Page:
Smooth, Strong and Silent, the 1999 Ford Crown Victoria
by Larry WeitzmanFord Full Line factory footage (14:26) 28.8, 56k, or 200k
The first Ford to be known as a Victoria dates back to 1951. It was Ford's first two door hardtop and it had a 100 hp 239 cubic inch (3.9L) flathead (valve in block) V-8. Needless to say, it wouldn't compare to any car made today.
The initial Crown Victoria was created in 1955 and it sported beautiful styling and an overhead valve (OHV) 272 cubic inch (4.5L) V-8. This was the second year of Ford's modern V-8 engine era. It produced either 162 hp or 182 hp (with a four barrel carb and dual exhausts) and it could go 0-60 in about 12 seconds. It might do a 100 mph on a good day and returned about 14 mpg in the city. It cost new about $2,300 with automatic, an am radio and a heater. Such a deal.
The current 1999 Crown Victoria can only be had as a four-door sedan. It is powered by a 4.6L single overhead cam (SOHC) (281 cubic inch) V-8 that produces 215 hp @ 4,500 and 285 lb-ft of torque @ 3,000 rpm. The Crown Vic is longer than the '55 Ford by about 14 inches, wider by about 8 inches and has an additional 800 pounds of weight. The wheelbase of the 1998 Crown Vic is actually about an inch shorter than the '55 Crown Vic.
One other note about horsepower, the rating of the 1955 Ford was a gross rating; the 1998 Ford is a net rating. Consequently the new Crown Vic would be rated at about 300 hp on the old scale. The auto industry changed the horsepower rating system from gross to net in 1971.
The Ford Motor Company is the only American company still producing large rear wheel drive sedans. The Crown Vic is their least expensive rear driver and is the least expensive in the American market. To buy another make you would have to look to Lexus, Infiniti Q-45, Jaguar, BMW or Mercedes Benz. The Crown Vic stands in some very expensive company.
The Crown Vic is still the favorite police car of most departments for many reasons. When you spend your entire workday behind the wheel, comfort and fatigue reduction are paramount. This Ford provides both in spades. The interior can be described as cavernous. Shoulder room, hip room and leg room dimensions are about as large as you will find in any sedan, front or rear.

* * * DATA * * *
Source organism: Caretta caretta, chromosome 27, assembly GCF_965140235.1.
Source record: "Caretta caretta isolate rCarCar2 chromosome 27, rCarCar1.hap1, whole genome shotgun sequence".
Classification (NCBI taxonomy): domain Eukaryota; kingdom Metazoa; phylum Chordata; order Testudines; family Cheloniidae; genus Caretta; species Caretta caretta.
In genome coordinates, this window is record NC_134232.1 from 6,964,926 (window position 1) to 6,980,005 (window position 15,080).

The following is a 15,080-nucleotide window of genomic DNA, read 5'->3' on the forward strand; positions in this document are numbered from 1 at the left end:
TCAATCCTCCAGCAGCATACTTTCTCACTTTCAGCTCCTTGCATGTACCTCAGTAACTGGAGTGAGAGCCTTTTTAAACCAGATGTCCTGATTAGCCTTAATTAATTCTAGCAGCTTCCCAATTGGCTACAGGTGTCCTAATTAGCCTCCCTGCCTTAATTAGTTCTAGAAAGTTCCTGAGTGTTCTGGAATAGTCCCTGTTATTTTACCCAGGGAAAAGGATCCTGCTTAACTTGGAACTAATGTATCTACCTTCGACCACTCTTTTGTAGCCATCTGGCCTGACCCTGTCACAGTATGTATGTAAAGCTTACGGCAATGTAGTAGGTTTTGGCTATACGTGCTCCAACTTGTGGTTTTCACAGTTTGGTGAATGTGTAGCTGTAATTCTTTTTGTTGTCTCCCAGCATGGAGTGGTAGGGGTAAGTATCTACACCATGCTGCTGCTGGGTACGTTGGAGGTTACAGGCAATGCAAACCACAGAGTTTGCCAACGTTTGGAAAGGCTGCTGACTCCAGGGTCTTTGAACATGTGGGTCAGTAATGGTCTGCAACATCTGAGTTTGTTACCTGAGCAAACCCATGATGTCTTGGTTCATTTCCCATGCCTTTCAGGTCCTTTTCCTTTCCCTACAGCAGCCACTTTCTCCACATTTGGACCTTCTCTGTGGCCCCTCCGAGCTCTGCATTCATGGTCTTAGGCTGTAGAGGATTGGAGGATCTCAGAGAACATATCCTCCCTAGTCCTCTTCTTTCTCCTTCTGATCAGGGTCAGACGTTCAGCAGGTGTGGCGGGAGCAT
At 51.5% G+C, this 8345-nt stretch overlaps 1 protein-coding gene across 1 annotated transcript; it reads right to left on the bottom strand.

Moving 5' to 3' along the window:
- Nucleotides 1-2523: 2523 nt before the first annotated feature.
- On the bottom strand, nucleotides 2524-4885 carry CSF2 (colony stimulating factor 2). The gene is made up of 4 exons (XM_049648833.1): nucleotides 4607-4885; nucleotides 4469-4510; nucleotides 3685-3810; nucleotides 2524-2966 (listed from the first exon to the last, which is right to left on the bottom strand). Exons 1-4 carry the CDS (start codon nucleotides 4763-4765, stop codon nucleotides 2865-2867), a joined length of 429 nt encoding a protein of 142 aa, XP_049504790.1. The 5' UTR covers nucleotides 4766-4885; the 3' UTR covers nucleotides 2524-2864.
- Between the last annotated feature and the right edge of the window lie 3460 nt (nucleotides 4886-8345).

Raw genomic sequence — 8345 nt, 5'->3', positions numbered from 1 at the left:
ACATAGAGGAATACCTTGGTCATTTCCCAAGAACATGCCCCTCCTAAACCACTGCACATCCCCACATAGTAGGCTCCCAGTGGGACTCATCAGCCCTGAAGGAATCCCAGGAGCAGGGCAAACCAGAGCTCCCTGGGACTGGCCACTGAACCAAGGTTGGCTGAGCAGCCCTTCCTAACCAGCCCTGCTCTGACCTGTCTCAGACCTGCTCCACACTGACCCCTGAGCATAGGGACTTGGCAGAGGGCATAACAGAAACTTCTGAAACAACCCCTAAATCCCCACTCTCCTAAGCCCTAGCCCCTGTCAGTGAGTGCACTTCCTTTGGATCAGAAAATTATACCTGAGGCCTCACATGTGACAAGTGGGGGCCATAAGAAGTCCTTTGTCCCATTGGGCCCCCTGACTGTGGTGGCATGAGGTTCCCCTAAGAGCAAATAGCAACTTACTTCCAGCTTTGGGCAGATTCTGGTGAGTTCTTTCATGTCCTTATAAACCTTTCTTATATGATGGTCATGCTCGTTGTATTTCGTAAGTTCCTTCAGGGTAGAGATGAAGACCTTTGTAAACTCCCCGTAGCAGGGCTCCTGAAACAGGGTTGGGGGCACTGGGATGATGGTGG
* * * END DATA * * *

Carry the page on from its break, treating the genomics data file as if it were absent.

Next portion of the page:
The seats in my test vehicle were of a rich, thick cloth. The front seat is a split bench with the standard power driver's seat. They were soft, large and supportive. It could be adjusted to just about any position and would be a great place to spend several comfortable hours. Since they are a split bench, they have space for three. The rear seats also provided space and comfort for three adults that could only be surpassed in a limo.
There have been several new changes in the 1999 Crown Vic over the 1997. The biggest change is in the rear suspension. A new Watts linkage (similar to that used in the new Toyota Land Cruiser) is designed to improve directional stability and lessens the tendency to side step over bumps under hard cornering.
In my road trip which included Ponderosa Road, where there are lots of turns with bumps and coarseness, this car with its optional handling and performance package (a worthwhile option at $615) did a remarkable job absorbing road irregularities. It kept all four wheels planted when negotiating turns at speed. Stable and accurate. Green Valley and Bass Lake Road were no problem and high speed sweepers were fun. The option package comes with some really good looking cast aluminum 16-inch wheels with a set of sticky P225/60TR touring tires. This car handles much smaller than it is.
Silence is another strong suit of the Crown Vic. Almost no external noise enters the passenger compartment. The powerful V-8 is smooth and silent. I mean really smooth. I love this Ford V-8 and it's a great match in this car. The handling and performance package includes dual exhausts and a higher axle ratio. It makes the car very responsive and quick. I recorded an average 0-60 time of 8.9 seconds. 50-70 mph only takes 5.4 seconds and going up a hill only slows that time to 7.8 seconds. That is very fast for such a big car.